On Air Now
Early Breakfast with Jenni Falconer 4am - 6:30am
27 July 2011, 12:04 | Updated: 27 July 2011, 12:08
A 16 year old boy caught with a loaded sawn-off shotgun, used to blow a hole in a house's front door, has been sentenced to three years in a detention centre.
The teenager told police that he was not at the scene of the shooting in Dunstable Road in Luton on Friday 29 April 2011, but had been handed the weapon nearby to 'keep it moving'.
He said he was too afraid to refuse or name the young man who gave it to him.
Prosecutor Beverley Cripps told Luton Crown Court that there was no evidence available to the prosecution to dispute the defendant's account.
The Luton youth pleaded guilty to possessing a prohibited weapon - a sawn off double barreled shot gun. When it was recovered it had one live and one fired cartridge in the barrels.
Judge Michael Kay QC said he was passing the mandatory minimum sentence of three years detention.
Miss Cripps said there had been an ongoing dispute between two groups of Asian males.
In the early hours of the morning the brother of one of those involved was asleep at home with his wife and two young children when he heard an extremely loud noise downstairs.
"He saw a hole in his front door 60 cms wide and thought a petrol bomb or the like had been put through the door," said Miss Cripps.
She said one police officer who was in the area saw the defendant in Beverley Road who immediately ran off into the recreation ground.
"The officer gave chase and by the light of his torch saw he was holding a gun or dark object. He continued the pursuit and when he caught up with him the item was no longer in his hands.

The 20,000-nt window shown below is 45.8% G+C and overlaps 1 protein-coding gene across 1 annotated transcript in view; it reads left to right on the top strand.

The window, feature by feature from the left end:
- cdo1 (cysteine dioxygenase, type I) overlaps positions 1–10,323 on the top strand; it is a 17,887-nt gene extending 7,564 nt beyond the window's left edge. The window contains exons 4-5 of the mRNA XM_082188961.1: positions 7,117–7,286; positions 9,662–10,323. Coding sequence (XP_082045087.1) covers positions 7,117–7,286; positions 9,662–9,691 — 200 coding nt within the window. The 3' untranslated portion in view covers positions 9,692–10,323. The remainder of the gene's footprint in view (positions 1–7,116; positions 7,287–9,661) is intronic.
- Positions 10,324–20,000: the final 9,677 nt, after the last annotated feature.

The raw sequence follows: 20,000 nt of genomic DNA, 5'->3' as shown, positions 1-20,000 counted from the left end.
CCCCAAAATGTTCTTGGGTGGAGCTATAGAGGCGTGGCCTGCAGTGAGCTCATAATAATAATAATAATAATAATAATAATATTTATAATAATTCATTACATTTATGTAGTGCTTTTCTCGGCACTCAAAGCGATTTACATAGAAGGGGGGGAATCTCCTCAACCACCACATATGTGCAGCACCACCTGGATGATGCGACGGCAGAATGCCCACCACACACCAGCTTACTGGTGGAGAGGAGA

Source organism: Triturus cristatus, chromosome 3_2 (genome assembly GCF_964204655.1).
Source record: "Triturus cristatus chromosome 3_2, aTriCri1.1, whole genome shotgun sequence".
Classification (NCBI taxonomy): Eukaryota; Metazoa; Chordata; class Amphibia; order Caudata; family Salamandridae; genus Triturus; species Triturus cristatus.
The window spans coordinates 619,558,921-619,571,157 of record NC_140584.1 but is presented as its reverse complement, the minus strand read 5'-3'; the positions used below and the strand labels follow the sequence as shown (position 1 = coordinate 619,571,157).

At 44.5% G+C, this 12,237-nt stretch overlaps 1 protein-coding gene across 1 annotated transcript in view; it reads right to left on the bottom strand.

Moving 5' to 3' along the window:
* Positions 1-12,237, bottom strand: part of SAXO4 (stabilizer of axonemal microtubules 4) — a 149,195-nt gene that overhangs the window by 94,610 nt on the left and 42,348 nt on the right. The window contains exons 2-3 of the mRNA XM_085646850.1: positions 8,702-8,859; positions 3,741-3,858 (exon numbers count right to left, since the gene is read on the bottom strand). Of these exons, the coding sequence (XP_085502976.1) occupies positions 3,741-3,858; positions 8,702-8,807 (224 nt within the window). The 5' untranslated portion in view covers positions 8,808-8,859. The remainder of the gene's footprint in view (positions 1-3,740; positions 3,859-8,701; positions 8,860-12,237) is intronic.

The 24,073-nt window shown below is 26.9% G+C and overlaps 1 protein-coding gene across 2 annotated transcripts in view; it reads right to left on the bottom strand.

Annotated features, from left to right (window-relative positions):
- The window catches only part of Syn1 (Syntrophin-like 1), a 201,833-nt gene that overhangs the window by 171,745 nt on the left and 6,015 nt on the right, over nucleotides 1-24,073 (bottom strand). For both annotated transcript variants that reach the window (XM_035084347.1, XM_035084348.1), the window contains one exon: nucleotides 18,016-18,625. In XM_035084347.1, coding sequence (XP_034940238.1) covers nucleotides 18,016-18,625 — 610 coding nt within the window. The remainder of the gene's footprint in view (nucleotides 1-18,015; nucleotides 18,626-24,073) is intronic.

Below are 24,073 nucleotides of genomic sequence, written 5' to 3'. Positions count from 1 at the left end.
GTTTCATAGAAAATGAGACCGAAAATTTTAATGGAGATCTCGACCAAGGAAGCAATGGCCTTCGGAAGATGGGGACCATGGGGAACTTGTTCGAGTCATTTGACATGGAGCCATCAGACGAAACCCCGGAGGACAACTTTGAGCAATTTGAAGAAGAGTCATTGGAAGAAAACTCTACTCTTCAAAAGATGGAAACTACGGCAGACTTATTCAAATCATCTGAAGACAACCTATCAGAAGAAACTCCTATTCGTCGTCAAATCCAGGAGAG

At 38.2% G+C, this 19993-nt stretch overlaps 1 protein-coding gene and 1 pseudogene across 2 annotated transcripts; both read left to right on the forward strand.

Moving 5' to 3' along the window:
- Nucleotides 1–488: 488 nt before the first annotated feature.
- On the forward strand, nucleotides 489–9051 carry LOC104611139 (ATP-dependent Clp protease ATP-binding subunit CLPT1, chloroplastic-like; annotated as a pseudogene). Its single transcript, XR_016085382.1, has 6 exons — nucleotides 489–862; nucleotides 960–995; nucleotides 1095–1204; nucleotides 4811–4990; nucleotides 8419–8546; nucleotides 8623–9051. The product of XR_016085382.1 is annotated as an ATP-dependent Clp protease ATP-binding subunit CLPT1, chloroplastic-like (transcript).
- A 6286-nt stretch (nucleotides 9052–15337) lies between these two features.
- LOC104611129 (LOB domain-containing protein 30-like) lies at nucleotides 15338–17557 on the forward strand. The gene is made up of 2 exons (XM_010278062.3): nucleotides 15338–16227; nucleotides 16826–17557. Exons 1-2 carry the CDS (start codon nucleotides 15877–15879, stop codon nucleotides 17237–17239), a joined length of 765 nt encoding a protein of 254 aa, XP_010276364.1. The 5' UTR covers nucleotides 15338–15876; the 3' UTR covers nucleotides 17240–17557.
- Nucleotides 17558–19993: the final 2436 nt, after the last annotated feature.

"He retraced their steps and found the weapon abandoned on the field."
Laurence Aiolfi, defending urged the court to find there were exceptional circumstances which could avoid the mandatory minimum sentence being passed.
"He was in the area by chance and was entirely surprised to have the gun foisted upon him. He was put in a difficult position and made the wrong decision but that was through his immaturity, the pressure on him and panic.
"But he has an attitude that gives hope that he would respond well to guidance. He knows this is serious."
Judge Kay told the teenager: "It was your job to take this gun away from the scene. You do not wish to name the person who gave it to you.
"You may very well have been afraid of him. But when police arrived instead of handing it over to them you made off. Recently your life has taken a turn decidedly for the worse, but I am told there is hope for you and you show signs of understanding the error of your ways. I sincerely hop that is the position."